It is surely a rhetorical question from the veteran musician; after all, Marley’s spirit lingers around the room in the bright Caribbean flags draped in corners to the heavily commercialised range of merch bearing his name, including cigarette papers and bikini tops.
The Wailers featuring Marvin – one of a handful of acts touring under the moniker of reggae’s most famous band – are essentially a tribute act to the genre’s elder statesman. But Marvin is no passable imitator; as de facto leader, vocalist and guitarist, he delivers a finely-tuned set of classic cuts and more which he approaches with a freshness that keeps heavy nostalgic vibes at bay.
Despite being promoted as a performance of greatest hits record Legend in its entirety, only two-thirds of the compilation makes an appearance. Indeed, Marvin eschews the more obvious selections initially – no Is This Love, no Buffalo Soldier – in favour of lesser-known but equally joyous gems, such as the calypso sun-jam of Rastaman Vibration and the hazy groove of Roots, Rock, Reggae.
Back by a seven-piece outfit, Marvin injects his own personality – and sonic identity – into tracks through stuttering, staccato fretwork and tempo changes – when performing Three Little Birds, he carries the collective joy it conveys through a growling melody, and speeds up the pre-chorus of No Woman, No Cry into an unabashed gospel-stomp.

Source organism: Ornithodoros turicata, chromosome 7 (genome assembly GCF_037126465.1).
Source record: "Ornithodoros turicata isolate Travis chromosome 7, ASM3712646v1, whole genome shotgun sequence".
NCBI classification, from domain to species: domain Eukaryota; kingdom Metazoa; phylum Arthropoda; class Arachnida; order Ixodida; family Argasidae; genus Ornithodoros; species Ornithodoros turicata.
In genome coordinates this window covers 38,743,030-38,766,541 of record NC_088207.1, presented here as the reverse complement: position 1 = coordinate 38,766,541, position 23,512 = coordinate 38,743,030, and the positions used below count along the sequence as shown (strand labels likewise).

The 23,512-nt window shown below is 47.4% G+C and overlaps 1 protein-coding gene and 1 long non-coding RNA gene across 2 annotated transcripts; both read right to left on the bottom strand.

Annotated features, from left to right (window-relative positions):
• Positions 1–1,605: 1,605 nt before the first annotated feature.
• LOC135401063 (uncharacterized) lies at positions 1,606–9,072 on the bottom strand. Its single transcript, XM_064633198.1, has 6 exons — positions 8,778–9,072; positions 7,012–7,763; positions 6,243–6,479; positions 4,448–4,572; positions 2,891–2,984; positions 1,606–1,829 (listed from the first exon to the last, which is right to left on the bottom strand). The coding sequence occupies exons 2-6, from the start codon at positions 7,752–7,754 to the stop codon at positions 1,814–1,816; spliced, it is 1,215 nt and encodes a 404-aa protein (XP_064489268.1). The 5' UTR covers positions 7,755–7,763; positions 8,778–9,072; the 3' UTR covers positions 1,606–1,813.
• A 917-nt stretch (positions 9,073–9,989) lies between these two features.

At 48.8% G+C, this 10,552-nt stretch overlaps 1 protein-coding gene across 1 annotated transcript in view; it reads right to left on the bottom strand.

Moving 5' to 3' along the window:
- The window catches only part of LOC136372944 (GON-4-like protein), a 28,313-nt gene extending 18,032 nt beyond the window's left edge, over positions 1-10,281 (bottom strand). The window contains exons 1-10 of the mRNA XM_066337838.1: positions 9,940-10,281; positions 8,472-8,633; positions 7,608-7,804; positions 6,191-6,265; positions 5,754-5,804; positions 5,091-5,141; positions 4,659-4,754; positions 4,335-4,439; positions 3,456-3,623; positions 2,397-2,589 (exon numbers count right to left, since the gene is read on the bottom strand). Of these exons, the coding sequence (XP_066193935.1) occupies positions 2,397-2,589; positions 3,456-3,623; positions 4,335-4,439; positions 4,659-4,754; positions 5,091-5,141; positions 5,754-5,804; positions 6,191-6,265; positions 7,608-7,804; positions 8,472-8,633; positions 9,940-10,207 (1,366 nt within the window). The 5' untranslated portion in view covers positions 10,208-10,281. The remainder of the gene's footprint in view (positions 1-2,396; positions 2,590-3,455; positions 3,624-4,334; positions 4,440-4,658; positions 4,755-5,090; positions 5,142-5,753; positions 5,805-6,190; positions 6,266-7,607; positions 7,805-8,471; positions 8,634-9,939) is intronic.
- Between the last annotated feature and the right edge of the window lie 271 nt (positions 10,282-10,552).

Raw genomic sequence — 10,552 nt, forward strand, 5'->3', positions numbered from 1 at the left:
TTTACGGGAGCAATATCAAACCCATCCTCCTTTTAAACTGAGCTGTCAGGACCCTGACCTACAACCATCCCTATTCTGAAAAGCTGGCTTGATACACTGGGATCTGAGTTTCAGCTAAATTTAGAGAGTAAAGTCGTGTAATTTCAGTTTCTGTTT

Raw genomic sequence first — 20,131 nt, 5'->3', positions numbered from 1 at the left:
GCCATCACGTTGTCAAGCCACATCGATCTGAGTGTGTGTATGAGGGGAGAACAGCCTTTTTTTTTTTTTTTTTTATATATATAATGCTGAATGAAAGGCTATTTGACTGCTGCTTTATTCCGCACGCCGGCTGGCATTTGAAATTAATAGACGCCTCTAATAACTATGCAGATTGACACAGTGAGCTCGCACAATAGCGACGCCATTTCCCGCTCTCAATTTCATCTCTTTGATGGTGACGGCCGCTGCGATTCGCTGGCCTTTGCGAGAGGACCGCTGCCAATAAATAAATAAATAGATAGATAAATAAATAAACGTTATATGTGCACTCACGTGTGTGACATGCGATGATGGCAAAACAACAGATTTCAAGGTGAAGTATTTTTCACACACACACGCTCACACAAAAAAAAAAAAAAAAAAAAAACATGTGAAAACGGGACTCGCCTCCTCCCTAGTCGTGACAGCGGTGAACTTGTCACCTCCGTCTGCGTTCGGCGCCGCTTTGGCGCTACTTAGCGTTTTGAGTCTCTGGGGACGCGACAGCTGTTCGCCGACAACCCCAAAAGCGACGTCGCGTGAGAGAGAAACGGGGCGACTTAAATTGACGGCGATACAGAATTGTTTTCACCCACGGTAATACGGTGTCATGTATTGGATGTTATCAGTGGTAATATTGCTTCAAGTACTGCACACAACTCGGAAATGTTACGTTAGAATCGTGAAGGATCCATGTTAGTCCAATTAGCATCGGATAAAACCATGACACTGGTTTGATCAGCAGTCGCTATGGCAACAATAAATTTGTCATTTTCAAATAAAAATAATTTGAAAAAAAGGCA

“I had a dream I played in Wakefield and now it’s a reality!” he cries before Stir It Up, clearly having a ball underneath his sunglasses and badge-festooned baseball cap.
One of the bigger surprises is that of a new track, Children, being aired early on, which fits seamlessly in with the rest without feeling derivative, complete with elongated soloing. If any drawback is to be made, it is that Marvin’s deviation from the expected does indeed curtail that nostalgic warmth that perhaps many come for.
But these are minor quibbles across a fabulously-sounding evening. “Do you want more?” he shouts after a semi-solo rendition of Redemption Song. As he answers the affirmative with a strident, bouncy Could You Be Loved, it’s apparent that, yes, Wakefield remembers Bob Marley; but they remember Marvin and the Wailers with just as much affection